Bangkok: Former prime minister Yingluck Shinawatra has left her 15 year-old son in Thailand and will seek asylum in the United Kingdom after failing to show up for a negligence trial in which she faced 10 years’ jail, according to sources in her party.
Ms Yingluck arrived in Dubai after flying in a private jet via Singapore, sources said.
Her departure has prompted speculation in the Thai media that the military-run government facilitated her escape after cutting a deal with her family.
For two years the country’s 50-year-old first female prime minister had been closely monitored by security services, often complaining about invasions of her privacy.
Ms Yingluck would have become a martyr for her “Red Shirt” mass movement if she had been jailed over her handling of a subsidy scheme that benefited rice farmers.
The Bangkok Post reported on Sunday that it is believed Ms Yingluck received a “go” from those in power last week and was travelling on a foreign passport.
But Deputy Prime Minister and Defence Minister Prawit Wongsuwan told reporters security forces had not allowed her to flee and are checking possible escape routes.
Prime Minister Prayuth Chan-ocha, a former army general who led a coup that ousted Ms Yingluck’s government in 2014, also said he did not know where she was and the government was “looking for her”.
“If she’s not guilty she should stay and fight the case,” Mr Prayuth said.
“If she’s not here, what does that tell you? Will she still say she didn’t get justice?”
Analysts say Ms Yingluck’s failure to show up for the Supreme Court verdict on Friday marks the end of a decade-long era when the Shinawatra family’s mass movement dominated politics, winning the country’s past five general elections.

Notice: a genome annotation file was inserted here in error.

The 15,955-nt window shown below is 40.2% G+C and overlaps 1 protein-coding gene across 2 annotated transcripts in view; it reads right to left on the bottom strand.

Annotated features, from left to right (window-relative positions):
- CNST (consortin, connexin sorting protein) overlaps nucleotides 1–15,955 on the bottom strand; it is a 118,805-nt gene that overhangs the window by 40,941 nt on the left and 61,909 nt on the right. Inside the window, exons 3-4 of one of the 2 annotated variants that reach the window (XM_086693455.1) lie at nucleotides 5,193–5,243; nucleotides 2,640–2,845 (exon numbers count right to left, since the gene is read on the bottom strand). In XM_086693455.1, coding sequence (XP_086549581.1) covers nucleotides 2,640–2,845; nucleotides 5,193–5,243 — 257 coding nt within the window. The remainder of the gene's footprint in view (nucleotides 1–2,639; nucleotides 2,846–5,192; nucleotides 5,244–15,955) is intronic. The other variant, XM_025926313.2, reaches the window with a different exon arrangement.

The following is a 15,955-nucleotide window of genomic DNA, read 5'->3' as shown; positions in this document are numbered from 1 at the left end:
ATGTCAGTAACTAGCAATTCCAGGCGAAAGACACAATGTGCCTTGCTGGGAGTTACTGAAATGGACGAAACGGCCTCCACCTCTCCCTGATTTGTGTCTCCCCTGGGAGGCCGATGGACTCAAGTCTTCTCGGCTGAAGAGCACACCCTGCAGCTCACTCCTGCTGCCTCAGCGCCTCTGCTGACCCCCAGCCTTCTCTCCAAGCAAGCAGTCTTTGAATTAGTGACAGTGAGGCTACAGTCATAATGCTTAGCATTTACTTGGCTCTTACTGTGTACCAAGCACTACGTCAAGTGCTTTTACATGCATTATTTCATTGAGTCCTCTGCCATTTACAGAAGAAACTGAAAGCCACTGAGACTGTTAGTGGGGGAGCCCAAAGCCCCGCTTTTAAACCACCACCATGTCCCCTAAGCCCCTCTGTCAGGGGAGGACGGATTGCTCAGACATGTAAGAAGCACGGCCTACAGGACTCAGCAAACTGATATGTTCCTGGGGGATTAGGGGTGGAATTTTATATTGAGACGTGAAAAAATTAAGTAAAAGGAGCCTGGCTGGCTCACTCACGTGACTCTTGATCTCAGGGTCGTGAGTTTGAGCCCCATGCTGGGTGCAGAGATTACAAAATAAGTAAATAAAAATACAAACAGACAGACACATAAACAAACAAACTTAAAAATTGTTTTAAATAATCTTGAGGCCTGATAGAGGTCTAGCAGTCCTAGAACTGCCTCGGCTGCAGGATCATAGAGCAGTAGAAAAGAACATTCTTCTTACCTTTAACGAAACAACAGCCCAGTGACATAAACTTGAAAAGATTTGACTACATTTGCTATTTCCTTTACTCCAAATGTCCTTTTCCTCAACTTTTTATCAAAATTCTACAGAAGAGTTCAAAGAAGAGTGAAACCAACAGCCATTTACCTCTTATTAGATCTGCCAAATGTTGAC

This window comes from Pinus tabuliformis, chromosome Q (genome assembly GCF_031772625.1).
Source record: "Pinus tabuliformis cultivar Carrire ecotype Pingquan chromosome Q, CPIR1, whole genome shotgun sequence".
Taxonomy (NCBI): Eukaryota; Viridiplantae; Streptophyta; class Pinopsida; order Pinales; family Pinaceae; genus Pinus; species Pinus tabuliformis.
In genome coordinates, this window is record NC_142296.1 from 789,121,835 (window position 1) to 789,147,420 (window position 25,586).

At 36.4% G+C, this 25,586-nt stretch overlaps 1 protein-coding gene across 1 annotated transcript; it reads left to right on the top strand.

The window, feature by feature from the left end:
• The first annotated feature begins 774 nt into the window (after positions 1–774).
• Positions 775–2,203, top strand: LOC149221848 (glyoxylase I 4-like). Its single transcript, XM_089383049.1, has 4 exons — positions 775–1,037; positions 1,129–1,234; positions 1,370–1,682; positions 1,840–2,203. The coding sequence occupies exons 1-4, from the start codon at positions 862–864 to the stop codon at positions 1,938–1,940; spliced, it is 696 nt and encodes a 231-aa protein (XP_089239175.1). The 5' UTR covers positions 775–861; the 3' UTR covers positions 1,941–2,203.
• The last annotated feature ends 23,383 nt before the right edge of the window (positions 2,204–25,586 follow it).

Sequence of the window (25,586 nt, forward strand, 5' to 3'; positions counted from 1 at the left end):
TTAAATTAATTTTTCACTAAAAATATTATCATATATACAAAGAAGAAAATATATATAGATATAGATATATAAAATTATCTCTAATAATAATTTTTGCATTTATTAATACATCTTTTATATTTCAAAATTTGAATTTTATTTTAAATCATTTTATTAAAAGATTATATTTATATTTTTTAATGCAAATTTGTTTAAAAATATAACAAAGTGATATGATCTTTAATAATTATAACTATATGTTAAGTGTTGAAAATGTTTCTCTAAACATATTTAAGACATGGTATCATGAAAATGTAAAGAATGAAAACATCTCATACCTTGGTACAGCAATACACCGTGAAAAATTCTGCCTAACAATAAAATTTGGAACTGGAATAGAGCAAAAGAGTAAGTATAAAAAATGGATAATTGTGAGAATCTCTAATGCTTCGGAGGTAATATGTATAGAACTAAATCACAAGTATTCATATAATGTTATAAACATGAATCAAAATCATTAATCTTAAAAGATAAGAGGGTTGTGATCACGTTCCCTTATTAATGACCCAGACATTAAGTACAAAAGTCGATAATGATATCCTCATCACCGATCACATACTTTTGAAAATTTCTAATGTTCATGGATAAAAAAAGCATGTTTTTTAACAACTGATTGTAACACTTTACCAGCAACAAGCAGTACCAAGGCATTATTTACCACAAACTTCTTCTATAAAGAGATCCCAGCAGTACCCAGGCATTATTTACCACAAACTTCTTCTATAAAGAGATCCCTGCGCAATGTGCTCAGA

Ms Yingluck’s elder brother Thaksin Shinawatra, who founded and directed the movement, has a base in Dubai and homes in the UK where he regularly visits.
He fled Thailand to avoid a jail sentence on corruption charges in 2008.
Thai media is reporting that Ms Yingluck told a close aid to take care of her son Supasek Amornchat, amid speculation he will join her in exile.
Ms Yingluck was last seen in public on Wednesday when she made merit and prayed at a Buddhist temple.
She last used social media on Thursday.
Leaders of Ms Yingluck’s Pheu Thai have met to try and avoid mass desertions by supporters upset that she did not stay and fight.
But Tida Thavornseth, an adviser to the Red-Shirt movement, said her departure will not hurt the party’s popularity.
“The people understand it well. The more they want to destroy the Shinawatra family, the more sympathy they garner,” she said.
Judges hearing the charges against Ms Yingluck have delayed delivering their verdict until September 27.
Her commerce minister was sentenced to 42 years’ jail on Friday in a case related to the rice subsidy scheme that caused billions of dollars in losses to Thailand.